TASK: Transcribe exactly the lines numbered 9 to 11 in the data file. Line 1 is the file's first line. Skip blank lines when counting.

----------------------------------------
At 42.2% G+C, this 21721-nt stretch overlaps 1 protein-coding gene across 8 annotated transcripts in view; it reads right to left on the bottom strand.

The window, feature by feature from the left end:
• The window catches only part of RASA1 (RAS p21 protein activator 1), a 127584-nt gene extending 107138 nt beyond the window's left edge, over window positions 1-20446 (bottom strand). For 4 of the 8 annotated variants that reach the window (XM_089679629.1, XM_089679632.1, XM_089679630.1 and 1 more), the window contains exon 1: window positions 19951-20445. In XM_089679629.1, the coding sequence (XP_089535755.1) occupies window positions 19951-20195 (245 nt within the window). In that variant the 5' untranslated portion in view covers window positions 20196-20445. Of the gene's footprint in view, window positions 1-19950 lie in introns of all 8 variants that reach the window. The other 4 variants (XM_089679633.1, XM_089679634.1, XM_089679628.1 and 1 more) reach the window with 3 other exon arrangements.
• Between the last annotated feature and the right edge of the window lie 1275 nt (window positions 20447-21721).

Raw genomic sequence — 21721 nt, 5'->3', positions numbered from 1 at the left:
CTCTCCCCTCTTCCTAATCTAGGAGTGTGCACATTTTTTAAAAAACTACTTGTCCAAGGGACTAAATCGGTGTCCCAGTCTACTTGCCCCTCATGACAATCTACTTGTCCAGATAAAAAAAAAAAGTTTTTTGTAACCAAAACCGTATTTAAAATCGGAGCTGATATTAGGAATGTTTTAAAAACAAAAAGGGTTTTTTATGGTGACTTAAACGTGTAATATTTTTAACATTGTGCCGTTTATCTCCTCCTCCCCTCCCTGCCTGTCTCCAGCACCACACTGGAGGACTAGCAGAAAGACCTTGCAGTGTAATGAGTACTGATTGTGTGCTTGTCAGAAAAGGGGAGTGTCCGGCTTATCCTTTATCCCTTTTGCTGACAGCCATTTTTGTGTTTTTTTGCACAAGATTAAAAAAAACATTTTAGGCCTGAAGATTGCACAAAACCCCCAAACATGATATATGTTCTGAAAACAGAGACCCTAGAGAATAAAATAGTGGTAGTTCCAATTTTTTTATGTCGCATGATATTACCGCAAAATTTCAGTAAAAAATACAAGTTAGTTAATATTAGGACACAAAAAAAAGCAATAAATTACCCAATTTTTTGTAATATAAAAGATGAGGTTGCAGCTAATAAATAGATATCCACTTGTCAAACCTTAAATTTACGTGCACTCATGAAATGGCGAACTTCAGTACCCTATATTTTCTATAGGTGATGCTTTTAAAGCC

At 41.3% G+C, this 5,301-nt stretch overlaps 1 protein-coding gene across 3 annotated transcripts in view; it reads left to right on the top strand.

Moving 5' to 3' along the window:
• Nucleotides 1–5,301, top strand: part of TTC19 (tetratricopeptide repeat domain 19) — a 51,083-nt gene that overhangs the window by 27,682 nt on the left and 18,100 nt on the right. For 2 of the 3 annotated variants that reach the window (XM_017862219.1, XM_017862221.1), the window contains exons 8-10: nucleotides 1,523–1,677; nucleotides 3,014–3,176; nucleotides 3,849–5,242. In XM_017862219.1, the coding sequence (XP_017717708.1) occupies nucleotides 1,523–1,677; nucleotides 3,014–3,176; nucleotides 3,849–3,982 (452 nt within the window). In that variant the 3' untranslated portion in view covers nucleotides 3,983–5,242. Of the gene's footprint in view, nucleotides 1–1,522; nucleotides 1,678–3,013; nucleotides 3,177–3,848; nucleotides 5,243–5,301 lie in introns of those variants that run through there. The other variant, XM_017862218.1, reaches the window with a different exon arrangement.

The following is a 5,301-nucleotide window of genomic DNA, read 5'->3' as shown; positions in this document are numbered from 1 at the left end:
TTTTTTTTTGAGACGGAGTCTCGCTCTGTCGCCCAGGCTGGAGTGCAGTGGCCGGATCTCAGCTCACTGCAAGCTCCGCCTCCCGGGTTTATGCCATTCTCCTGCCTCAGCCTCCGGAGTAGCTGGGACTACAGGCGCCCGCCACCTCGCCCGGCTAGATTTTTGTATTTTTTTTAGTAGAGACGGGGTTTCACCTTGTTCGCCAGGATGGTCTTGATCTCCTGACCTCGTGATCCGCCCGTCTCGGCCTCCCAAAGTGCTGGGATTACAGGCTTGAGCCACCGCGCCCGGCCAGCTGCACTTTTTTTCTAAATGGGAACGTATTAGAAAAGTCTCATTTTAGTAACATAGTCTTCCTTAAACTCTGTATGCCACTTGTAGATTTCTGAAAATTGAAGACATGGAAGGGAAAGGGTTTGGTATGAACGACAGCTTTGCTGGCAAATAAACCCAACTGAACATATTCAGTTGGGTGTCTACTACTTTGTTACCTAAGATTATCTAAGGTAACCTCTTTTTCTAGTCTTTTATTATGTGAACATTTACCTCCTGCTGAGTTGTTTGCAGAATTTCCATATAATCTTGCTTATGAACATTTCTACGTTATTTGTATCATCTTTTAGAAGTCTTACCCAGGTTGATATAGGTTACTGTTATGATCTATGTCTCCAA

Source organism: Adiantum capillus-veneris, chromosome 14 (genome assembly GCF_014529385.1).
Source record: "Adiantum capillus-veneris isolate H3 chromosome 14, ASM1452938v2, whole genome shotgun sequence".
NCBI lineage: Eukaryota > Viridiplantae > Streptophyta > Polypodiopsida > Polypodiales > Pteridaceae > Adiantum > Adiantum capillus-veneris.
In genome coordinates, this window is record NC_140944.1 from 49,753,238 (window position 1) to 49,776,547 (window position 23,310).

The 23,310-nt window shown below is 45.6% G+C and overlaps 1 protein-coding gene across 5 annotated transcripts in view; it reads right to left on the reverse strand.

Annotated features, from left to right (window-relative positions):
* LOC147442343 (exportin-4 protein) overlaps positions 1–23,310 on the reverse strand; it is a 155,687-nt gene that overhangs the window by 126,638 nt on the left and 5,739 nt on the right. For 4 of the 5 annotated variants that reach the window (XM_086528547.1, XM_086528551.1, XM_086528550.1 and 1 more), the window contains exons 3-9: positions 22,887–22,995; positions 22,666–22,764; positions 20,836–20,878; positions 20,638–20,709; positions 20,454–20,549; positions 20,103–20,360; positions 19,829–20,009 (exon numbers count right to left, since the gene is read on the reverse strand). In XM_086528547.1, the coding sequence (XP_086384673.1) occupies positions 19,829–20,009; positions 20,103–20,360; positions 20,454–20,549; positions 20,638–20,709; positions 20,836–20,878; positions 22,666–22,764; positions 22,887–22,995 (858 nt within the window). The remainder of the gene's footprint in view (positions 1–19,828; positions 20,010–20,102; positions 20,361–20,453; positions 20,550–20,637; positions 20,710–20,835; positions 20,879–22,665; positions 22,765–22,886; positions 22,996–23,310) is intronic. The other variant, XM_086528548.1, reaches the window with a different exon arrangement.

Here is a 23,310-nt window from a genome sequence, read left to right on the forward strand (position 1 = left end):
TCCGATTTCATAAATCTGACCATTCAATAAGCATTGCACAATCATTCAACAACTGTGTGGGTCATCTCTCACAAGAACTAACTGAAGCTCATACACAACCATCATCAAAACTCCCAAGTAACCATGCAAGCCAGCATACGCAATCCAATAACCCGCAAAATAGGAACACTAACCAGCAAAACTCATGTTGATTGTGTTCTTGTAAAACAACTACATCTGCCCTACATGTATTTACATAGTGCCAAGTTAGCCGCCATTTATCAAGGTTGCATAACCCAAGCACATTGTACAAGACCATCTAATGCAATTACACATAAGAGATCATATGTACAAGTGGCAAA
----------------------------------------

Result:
• Nucleotides 1–5,301, top strand: part of TTC19 (tetratricopeptide repeat domain 19) — a 51,083-nt gene that overhangs the window by 27,682 nt on the left and 18,100 nt on the right. For 2 of the 3 annotated variants that reach the window (XM_017862219.1, XM_017862221.1), the window contains exons 8-10: nucleotides 1,523–1,677; nucleotides 3,014–3,176; nucleotides 3,849–5,242. In XM_017862219.1, the coding sequence (XP_017717708.1) occupies nucleotides 1,523–1,677; nucleotides 3,014–3,176; nucleotides 3,849–3,982 (452 nt within the window). In that variant the 3' untranslated portion in view covers nucleotides 3,983–5,242. Of the gene's footprint in view, nucleotides 1–1,522; nucleotides 1,678–3,013; nucleotides 3,177–3,848; nucleotides 5,243–5,301 lie in introns of those variants that run through there. The other variant, XM_017862218.1, reaches the window with a different exon arrangement.

The following is a 5,301-nucleotide window of genomic DNA, read 5'->3' as shown; positions in this document are numbered from 1 at the left end:
TTTTTTTTTGAGACGGAGTCTCGCTCTGTCGCCCAGGCTGGAGTGCAGTGGCCGGATCTCAGCTCACTGCAAGCTCCGCCTCCCGGGTTTATGCCATTCTCCTGCCTCAGCCTCCGGAGTAGCTGGGACTACAGGCGCCCGCCACCTCGCCCGGCTAGATTTTTGTATTTTTTTTAGTAGAGACGGGGTTTCACCTTGTTCGCCAGGATGGTCTTGATCTCCTGACCTCGTGATCCGCCCGTCTCGGCCTCCCAAAGTGCTGGGATTACAGGCTTGAGCCACCGCGCCCGGCCAGCTGCACTTTTTTTCTAAATGGGAACGTATTAGAAAAGTCTCATTTTAGTAACATAGTCTTCCTTAAACTCTGTATGCCACTTGTAGATTTCTGAAAATTGAAGACATGGAAGGGAAAGGGTTTGGTATGAACGACAGCTTTGCTGGCAAATAAACCCAACTGAACATATTCAGTTGGGTGTCTACTACTTTGTTACCTAAGATTATCTAAGGTAACCTCTTTTTCTAGTCTTTTATTATGTGAACATTTACCTCCTGCTGAGTTGTTTGCAGAATTTCCATATAATCTTGCTTATGAACATTTCTACGTTATTTGTATCATCTTTTAGAAGTCTTACCCAGGTTGATATAGGTTACTGTTATGATCTATGTCTCCAA